Several months ago, I was slated to meet members of a client’s Business Intelligence team for happy hour. I decided to get there early, so imagine my surprise when I walked into the room 15 minutes early – and everyone was already seated and participating in a lively discussion! I took my seat, and the senior director asks, “What does data governance mean to you?” My candid answer…

1. Data governance is a red-headed stepchild

The unfamiliar guy seated next to me throws his hands up in exasperation. One of the other directors points at him and says “meet our Director of Data Governance.” The data governance guy was exasperated because I nailed his primary issue with one statement. Basically, data governance – and the accompanying data quality and master data management initiatives – are frequently ignored in favor of putting cool, interactive reports and dashboards into the hands of the users as quickly as possible.

I then went on to elaborate about the importance of a data governance strategy – and how engaged resources and consistent data and processes trump tool selection every time. After my impassioned explanation, the senior director simply says: “you passed”…and we went back to a more casual relationship building session!

2. Regional focus yields higher adoption

Fast forward a few months, and that Director of Data Governance and I have become both friends and allies. We were sitting down, over coffee this time, to discuss his progress rolling out data governance for this large, regionally distributed organization. I was amazed at his progress! It helps that he is both highly competent and charismatic to “sell” data governance to his own organization. He now has regional data governance boards with multiple data stewards representing the different lines of business. These regional boards roll up to a national data governance board that keeps an eye on the decisions across regions. These data stewards have enthusiastically taken on their expanded roles – many while still fulfilling their “day job” responsibilities. Some of them also recognize the new career path possibilities as they commit to becoming more integral to the data decision-making for their organization.

In addition, adoption of the new processes is also very high because “national” engaged “regional” to be part of the solution versus forcing national mandates down the regions’ throats.

Ah, but data governance and BI projects are never short stories. Rather than stop at a happy ending, we have a plot twist that many of you can already guess: The data QUALITY, to put it delicately, leaves a lot to be desired! And that brings me to the next crucial point…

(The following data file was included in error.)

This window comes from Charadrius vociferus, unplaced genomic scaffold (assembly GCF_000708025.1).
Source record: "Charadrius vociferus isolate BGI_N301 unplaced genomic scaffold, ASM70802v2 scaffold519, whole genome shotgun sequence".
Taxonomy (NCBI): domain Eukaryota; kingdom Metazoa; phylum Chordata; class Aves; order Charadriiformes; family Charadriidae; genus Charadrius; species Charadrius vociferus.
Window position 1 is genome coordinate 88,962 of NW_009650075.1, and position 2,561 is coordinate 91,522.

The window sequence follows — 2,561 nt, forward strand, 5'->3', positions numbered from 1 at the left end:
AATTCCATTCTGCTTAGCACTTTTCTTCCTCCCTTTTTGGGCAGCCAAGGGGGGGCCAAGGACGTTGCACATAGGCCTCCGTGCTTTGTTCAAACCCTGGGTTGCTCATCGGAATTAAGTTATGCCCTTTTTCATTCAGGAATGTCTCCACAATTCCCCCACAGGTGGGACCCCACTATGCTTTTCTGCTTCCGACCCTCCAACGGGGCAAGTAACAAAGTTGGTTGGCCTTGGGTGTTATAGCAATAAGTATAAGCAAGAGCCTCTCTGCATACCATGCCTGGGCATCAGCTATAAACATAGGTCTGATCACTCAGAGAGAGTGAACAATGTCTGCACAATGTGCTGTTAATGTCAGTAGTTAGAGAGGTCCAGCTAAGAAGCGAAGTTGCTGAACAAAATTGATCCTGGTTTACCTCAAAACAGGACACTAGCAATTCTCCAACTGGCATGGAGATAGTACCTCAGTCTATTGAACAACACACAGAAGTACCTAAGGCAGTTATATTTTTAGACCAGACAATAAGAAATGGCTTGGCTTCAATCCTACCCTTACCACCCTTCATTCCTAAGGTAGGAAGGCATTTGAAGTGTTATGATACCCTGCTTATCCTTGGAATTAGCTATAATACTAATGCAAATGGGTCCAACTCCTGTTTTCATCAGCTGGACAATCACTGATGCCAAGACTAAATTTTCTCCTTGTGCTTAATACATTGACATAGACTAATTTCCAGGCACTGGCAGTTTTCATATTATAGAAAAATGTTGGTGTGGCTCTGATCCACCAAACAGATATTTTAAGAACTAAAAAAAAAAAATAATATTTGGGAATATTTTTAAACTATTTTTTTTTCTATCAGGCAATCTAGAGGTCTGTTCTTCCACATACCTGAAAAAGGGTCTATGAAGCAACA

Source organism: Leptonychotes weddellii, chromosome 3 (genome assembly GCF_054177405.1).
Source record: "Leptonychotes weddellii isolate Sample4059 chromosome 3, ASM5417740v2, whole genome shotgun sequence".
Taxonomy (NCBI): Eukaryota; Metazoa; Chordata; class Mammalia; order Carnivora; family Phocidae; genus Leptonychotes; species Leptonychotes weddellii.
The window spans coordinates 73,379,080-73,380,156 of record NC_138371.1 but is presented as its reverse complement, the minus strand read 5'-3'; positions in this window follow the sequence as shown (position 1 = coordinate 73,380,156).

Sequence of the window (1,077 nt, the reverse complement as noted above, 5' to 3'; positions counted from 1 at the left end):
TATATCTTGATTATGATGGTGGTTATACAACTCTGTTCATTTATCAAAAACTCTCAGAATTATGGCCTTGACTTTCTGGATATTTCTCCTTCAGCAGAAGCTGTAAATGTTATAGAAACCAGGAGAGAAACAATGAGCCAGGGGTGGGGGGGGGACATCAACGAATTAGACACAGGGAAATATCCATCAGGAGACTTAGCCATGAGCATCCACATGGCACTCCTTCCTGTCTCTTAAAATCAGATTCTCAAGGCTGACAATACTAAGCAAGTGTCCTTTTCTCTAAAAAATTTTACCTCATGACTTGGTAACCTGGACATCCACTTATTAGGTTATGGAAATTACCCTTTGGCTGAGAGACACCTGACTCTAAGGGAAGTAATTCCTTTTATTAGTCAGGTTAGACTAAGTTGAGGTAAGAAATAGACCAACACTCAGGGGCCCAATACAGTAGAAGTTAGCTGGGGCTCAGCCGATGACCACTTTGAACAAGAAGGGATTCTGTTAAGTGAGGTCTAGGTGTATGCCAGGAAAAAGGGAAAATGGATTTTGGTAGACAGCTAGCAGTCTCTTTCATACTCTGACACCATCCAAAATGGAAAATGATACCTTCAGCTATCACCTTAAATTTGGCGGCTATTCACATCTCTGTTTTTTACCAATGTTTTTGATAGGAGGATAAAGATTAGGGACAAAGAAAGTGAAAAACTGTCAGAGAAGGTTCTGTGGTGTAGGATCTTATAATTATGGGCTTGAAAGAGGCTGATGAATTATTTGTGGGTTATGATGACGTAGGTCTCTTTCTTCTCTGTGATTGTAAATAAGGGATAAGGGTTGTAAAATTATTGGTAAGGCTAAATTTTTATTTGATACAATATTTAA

3. Data Quality comes before Data Visualization

My friend and I commiserated that both regional and national offices were proceeding with data visualization tool purchases and projects without having the firm foundations of good data and consistent data definitions across the enterprise. We all want to race to put those glitzy, interactive reports in the hands of the same decision-makers who determine our budgets for more projects. We want to impress these decision-makers with the rapid ROI.


The loss of credibility…and subsequent loss of project funding…can be devastating if the “numbers do not add up”. In some cases, the numbers add up just fine, but they differ across regions or even across reports in the same region. That usually indicates that the organization needs to resolve data DEFINITIONS as part of an overall Data Governance strategy. By doing the definitions first, you save the re-work of having to change data visualizations (and possibly even the ETL layer) later.

So you do the front-end work to get consistent data definitions across the enterprise – you win, right? Well, it’s about this time you may discover that the data QUALITY is suspect. My friend and I agreed that the best method to address data quality issues is to…

4. Get Data Profiling as close to the source as possible

Left unchecked, regional and/or ungoverned data can find its way into integrated datasources without the appropriate data validations and cleansing. The length of the identification, feedback, and data correction cycle is frequently too long. End Users discover data errors in reports, or perhaps national BI resources discover the errors via data profiling tools. However, the best people to discover and correct data quality errors – or at least facilitate the corrections – are the regional level data stewards. The feedback loop is much tighter because these regional team members are much closer to the source data systems and generally have better context and contacts to expedite the data corrections.

My friend and I discussed using a national-based implementation team to deploy data profiling tools, and provide appropriate training, to these regional data stewards. At a minimum, the “data profiling expert” should physically sit alongside the “subject matter expert” to quickly identify data anomalies and define/refine the appropriate business rules to address those anomalies (I’m a fan of this style of “paired programming” where you combine a technical resource with a domain expert to look at a single screen). In some cases, the cleansing can happen during the ETL stage, but it is always best to close the feedback loop by going back to the source to correct the data (if possible).

Data Governance can be a hard sell to executives because the end result isn’t about the glitz and glamor of cool data visualizations. Instead, it is about building the FOUNDATION to support CORRECT and CONSISTENT glitzy and glamorous data visualizations!

Photo Courtesy of celebrityabc via Flickr and shared via Creative Commons CC BY-SA 2.